Monday, 30 March 2015

The Girl Who Loved Tom Gordon, reviewed by Alison Littlewood

For a long time this has been my favourite Stephen King novel, without really knowing why (it certainly isn’t, as someone once joked, because it’s one of the shortest). I’m not sure how old I was when I first read it, though it must have been about fifteen years ago. When I came to re-read it for this blog, it struck me that it’s probably because The Girl Who Loved Tom Gordon is essentially Stephen King’s take on a fairy tale.

I’ve adored fairy tales since I was a small child, and they still fascinate me. Trisha, leaving the path and wandering into the forest, is a modern day Little Red Riding Hood, one whose memories of sitting on the bleachers and watching baseball are yet so redolent of King’s work. How could I not love it?

Little Red Riding Hood has been given many interpretations over the years. In early versions, Little Red escapes the wolf using her own wiles (ironically, using a toilet trip – the very thing that gets Trisha into trouble.) Later it was turned into a morality tale, with a rather feckless child being punished for breaking her mother’s rules about leaving the path. And what a punishment it is: to be eaten alive by a wolf.

Trisha, however, is no feckless child but a sharp little cookie. In many ways she’s the adult of the piece, possessing more maturity than her mother and older brother. Though only nine years old, she tries to hold the bickering family together. She doesn’t transgress: she is simply ignored. There is a hole where parental responsibility should be, and Trisha falls into it. And what she finds in the woods isn’t a punishment. It’s there because – well, because there are bloody scary things loose in the woods, not least the spectre of her own fear.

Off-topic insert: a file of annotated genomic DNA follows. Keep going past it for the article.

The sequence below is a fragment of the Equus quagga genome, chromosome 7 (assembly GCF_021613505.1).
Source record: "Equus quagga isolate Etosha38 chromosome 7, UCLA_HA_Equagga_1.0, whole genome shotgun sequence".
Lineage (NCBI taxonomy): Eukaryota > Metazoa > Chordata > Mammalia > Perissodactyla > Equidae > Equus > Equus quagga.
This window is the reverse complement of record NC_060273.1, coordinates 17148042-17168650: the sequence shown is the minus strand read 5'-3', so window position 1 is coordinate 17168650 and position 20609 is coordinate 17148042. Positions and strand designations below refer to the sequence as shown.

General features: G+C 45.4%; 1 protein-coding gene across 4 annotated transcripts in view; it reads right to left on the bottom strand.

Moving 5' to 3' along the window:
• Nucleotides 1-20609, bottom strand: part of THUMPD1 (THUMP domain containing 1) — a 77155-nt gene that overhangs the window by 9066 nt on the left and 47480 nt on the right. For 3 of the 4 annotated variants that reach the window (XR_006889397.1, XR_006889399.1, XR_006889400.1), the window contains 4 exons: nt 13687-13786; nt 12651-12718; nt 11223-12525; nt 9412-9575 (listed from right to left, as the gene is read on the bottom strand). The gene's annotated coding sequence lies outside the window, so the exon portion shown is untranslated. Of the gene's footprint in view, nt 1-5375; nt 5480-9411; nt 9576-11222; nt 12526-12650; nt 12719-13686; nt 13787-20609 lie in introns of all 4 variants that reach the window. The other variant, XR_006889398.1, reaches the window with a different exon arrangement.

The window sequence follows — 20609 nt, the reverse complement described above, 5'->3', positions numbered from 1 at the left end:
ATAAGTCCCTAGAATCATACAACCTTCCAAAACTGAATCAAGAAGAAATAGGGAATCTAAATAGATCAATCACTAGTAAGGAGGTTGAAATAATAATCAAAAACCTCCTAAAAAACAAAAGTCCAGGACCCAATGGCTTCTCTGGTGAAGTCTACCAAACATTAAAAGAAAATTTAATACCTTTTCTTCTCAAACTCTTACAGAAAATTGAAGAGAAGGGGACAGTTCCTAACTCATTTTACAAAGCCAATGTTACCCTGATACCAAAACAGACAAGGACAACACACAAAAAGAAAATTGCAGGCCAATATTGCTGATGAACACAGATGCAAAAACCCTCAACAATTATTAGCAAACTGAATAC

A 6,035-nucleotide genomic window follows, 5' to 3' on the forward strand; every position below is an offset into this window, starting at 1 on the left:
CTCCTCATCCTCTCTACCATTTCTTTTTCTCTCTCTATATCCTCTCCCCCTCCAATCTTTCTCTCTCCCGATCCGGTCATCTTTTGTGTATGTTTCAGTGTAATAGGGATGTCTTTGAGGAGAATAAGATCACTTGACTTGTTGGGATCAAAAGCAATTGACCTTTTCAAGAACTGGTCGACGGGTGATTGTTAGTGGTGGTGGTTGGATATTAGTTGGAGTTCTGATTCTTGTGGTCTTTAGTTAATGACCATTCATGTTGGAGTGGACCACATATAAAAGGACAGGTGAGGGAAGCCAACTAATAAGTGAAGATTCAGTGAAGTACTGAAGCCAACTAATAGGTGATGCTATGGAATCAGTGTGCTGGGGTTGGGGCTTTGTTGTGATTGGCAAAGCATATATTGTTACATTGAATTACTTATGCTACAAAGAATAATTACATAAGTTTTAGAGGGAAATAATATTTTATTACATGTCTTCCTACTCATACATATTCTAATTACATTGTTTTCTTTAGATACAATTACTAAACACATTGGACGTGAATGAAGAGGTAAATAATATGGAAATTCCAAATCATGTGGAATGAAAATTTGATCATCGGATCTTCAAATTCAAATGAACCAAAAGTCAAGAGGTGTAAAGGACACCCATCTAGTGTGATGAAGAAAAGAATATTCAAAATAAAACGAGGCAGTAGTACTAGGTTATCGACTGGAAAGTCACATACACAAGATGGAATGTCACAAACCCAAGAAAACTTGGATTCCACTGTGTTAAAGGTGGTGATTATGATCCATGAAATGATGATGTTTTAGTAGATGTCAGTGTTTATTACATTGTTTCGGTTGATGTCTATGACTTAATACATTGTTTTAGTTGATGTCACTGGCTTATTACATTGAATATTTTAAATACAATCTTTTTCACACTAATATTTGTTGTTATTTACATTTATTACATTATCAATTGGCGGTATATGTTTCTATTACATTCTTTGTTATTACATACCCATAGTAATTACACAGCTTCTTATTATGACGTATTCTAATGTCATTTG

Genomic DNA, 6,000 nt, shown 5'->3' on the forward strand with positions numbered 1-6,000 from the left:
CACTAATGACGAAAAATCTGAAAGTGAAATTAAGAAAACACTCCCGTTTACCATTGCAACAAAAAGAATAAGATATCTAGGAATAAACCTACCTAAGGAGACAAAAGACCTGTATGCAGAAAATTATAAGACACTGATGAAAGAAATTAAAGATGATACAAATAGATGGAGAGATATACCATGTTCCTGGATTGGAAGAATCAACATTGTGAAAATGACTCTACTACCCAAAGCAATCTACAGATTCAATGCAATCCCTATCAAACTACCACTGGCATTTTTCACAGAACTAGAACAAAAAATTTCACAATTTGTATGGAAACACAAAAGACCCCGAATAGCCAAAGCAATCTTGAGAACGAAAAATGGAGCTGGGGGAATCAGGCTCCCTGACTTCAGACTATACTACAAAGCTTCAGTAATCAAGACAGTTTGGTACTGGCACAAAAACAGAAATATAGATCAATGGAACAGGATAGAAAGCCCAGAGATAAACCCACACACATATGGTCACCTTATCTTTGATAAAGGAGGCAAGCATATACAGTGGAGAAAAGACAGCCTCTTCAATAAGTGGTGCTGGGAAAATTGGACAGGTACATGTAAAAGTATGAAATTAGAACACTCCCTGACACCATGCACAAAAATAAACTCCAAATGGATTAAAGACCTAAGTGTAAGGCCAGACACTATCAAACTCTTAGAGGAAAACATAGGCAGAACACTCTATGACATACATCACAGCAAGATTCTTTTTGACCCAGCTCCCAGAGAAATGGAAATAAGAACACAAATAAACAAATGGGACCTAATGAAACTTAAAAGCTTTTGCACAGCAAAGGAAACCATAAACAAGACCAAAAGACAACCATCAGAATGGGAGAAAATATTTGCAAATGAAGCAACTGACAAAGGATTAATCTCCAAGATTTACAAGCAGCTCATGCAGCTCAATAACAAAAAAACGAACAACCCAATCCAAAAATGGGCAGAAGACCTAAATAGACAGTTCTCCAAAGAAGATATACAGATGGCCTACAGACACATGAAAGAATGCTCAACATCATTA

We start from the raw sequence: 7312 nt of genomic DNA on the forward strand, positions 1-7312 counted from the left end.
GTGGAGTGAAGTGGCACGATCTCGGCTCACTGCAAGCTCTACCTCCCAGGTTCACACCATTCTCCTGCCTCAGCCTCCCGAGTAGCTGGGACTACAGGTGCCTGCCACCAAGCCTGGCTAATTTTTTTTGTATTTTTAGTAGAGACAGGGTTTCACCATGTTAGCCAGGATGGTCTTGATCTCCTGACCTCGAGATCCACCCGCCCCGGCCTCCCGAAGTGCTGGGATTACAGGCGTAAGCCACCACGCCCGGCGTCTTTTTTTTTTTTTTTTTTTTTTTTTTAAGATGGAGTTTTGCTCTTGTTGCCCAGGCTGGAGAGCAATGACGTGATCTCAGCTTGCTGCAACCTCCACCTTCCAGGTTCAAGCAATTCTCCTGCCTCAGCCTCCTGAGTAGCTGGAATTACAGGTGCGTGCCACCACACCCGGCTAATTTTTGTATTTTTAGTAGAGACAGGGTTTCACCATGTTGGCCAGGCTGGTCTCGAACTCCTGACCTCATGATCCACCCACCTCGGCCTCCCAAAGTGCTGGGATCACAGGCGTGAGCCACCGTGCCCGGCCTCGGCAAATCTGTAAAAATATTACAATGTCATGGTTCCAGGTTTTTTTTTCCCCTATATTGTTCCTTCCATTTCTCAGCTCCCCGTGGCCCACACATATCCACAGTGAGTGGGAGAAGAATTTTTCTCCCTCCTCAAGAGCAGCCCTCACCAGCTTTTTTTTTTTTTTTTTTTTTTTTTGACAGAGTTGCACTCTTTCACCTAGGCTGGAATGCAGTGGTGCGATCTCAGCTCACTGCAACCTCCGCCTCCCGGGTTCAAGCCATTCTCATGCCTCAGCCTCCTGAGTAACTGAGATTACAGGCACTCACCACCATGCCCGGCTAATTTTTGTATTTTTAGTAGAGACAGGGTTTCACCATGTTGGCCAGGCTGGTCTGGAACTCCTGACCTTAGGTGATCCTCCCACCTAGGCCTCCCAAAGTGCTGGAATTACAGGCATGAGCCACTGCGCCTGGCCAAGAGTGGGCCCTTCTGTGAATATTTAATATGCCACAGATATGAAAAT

But Trisha has inner resources. She can transform the world using the power of her imagination (beautifully foreshadowed in the way she tunes out her family with daydreams of her favourite sports star, the eponymous Tom Gordon). And she clings to the thought of him and those innocent days eating hot dogs and watching the Red Sox romp home. The contrast of that imagery with the primal world around her, with its bugs and snakes and death and the endless trees, makes her situation more frightening. King reinforces the physicality of the surroundings with his use of metaphor. A stump of branch is as ‘thick as an amputated forearm’. A snake ‘pulsed under her palm like a cold muscle’. And then comes that terrible realisation that, when the trappings of civilisation are stripped away, we are nothing but food.

It always astounds me about King that he can write a novel with only a single character in it for most of the way through and yet it’s still entirely gripping. We’re in that character’s inner world, seeing what she sees and feeling what she feels. He makes us care, has us rooting for her, and then he throws her even deeper into the mire.

To return to the fairy tale, The Girl Who has its own big bad wolf, in the form of the God of the Lost. But King’s version is more than sharp teeth. The God is Trisha’s fear personified. It also represents the forces of nature, the wilderness; the silence. It is something bigger than ourselves, beyond our understanding. It is the essential ‘other’ that is being pitched against the resources of a nine year old child, and as such it inspires awe as well as fear.

That sense of wonder, I think, is why I loved fairy tales in the first place, and perhaps has a lot to do with why I love this book. There’s a little piece of magic somewhere in the world, if it can only be found. Of course, here, magic takes on a vast and terrifying form. All we can do in the face of it is huddle a little closer to the fire and tell ourselves stories to keep the darkness at bay, much as those early tellers of fairy tales may have done. Of course, we can also stick to the path: ‘When you were on the path your Red Sox shirt stayed clean and dry . . . On the path you were safe.’


Alison Littlewood is the author of A Cold Season, published by Jo Fletcher Books, an imprint of Quercus. The novel was selected for the Richard and Judy Book Club, where it was described as “perfect reading for a dark winter’s night.” Her second novel, Path of Needles, is a dark blend of fairy tales and crime fiction, and her third, The Unquiet House, is a ghost story set in the Yorkshire countryside. Alison’s short stories have been picked for The Best Horror of the Year and The Mammoth Book of Best New Horror anthologies, as well as The Best British Fantasy 2013 and The Mammoth Book of Best British Crime 10. Alison lives in Yorkshire with her partner Fergus, in a house of creaking doors and crooked walls.

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